One of the key decisions that you will need to make as a business owner is the structure of your business. This might be dictated by the size of the business, the number of employees, the nature of the business, or what product or service you will provide.

The right business structure can provide tax benefits for the owners, allow for future growth and provide a shield from personal liability. This decision should be made with the help of an outside adviser such as an attorney or accountant.

Types of Business Structure

There are many ways to structure your business. Here is a discussion of some of the most popular types of business structures.

Sole Proprietorship

Sole proprietorship is the easiest type of entity to set up in that there is virtually nothing to do. For example, in my home state of Illinois there are is no paperwork to be filed, this will vary from state to state so be sure to check the rules in your state.

The owner of a sole proprietorship owns this business by him or herself. There is no separate legal entity as with the other types of business structures portrayed here.

  • The owner has full liability there is no corporate entity to serve as a buffer.
  • The owner files a Schedule C as part of their individual tax return. A sole proprietorship is considered to be a pass-through entity and can benefit from the 20% pass-through deduction. This can also be the case for an LLC and an S-Corp as well as for the partners in a partnership.
  • A sole proprietorship is the easiest business entity to start.


A partnership is initiated by a legal agreement between two or more business partners. There can be a combination of partners who actively work in the business and some who don't.

A partnership is not a separate corporate entity like an LLC, S-Corp or a C-Corp. The partners do not have an entity to serve as a buffer between liabilities incurred by the partnership and their personal assets. In this respect it is much like a sole proprietorship.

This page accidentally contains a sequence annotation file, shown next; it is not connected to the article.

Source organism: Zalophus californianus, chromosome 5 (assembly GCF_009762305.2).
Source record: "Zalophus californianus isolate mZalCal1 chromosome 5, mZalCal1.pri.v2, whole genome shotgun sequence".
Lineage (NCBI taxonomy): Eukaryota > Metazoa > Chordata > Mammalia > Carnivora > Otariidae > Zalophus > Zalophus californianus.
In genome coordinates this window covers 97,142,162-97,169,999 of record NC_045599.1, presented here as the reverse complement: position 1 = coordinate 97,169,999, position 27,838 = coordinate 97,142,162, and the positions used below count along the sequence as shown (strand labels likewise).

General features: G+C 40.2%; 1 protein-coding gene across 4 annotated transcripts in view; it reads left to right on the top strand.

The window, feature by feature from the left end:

Profits and losses from the partnership are divided among the partners and flow through to their personal income tax returns.

There are different types of partnerships and it is important that a partnership agreement is established to define things like ownership percentages, the various partner's roles and what happens in the event that the partnership is dissolved. Each state has their own rules regarding the registration of a partnership, it's important to check with your state.

Limited Liability Corporation (LLC)

A limited liability corporation (LLC) is widely considered to be a flexible business structure and a relatively easy one to create. It is a bit of a hybrid between a sole proprietorship and a corporation.

An LLC offers the limited personal liability protection of a corporation with the pass-through income features of a sole proprietorship or a partnership. You can elect to have your LLC taxed as an S-Corp if you desire as well. Members of the LLC are also insulated from the creditors of the LLC.

However, if you are looking to raise outside financing for your business, an LLC is not the way to go as this is not allowed for an LLC.

A few other features of an LLC include:

  • The LLC can have an unlimited number of members.
  • LLC members do not have to be U.S. citizens.
  • LLCs can be owned by corporations or even other LLCs. They can have subsidiaries as well.


An S-Corp is a corporation that elects to pass through its income, losses, deductions and credits to the corporation's shareholders. The shareholders report this pass-through income on their personal tax returns.

An S-Corp has several restrictions: